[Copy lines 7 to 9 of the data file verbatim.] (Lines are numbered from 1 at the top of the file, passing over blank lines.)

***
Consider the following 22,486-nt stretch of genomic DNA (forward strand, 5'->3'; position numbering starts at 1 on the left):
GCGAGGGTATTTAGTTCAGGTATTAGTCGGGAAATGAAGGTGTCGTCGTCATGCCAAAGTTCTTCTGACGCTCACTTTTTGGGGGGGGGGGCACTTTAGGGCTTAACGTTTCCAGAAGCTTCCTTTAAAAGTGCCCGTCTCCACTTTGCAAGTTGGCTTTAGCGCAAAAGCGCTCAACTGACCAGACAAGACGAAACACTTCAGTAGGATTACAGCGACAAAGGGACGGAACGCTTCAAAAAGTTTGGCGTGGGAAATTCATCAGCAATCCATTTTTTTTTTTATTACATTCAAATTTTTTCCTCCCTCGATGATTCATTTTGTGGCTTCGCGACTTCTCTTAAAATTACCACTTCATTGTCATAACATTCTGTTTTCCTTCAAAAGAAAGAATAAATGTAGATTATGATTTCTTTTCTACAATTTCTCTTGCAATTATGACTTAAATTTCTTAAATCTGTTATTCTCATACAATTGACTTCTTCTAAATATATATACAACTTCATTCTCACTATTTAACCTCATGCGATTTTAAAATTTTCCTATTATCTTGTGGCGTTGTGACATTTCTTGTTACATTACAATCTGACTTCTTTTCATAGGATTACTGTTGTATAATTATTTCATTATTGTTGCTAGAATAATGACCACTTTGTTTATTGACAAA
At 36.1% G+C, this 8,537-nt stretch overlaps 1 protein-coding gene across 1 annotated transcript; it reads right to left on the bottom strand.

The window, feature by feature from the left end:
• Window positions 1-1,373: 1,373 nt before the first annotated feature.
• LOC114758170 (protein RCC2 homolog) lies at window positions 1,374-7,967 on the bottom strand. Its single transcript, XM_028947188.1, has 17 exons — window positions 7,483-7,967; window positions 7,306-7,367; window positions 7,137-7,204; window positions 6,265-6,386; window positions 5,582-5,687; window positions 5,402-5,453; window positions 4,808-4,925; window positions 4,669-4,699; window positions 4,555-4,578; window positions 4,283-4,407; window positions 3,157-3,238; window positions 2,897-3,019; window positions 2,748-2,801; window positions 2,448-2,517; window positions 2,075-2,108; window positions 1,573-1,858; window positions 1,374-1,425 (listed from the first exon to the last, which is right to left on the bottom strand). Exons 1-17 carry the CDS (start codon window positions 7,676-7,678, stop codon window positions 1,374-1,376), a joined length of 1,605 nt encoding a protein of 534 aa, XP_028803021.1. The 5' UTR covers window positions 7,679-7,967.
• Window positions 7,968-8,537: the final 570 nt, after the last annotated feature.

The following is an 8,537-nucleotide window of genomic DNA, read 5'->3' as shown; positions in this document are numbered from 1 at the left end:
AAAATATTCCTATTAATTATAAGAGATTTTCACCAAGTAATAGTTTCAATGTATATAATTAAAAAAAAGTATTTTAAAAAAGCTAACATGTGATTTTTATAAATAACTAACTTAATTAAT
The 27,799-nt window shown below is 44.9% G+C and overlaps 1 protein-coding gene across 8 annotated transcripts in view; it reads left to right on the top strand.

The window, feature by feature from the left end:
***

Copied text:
• Window positions 7,968-8,537: the final 570 nt, after the last annotated feature.

The following is an 8,537-nucleotide window of genomic DNA, read 5'->3' as shown; positions in this document are numbered from 1 at the left end:
AAAATATTCCTATTAATTATAAGAGATTTTCACCAAGTAATAGTTTCAATGTATATAATTAAAAAAAAGTATTTTAAAAAAGCTAACATGTGATTTTTATAAATAACTAACTTAATTAAT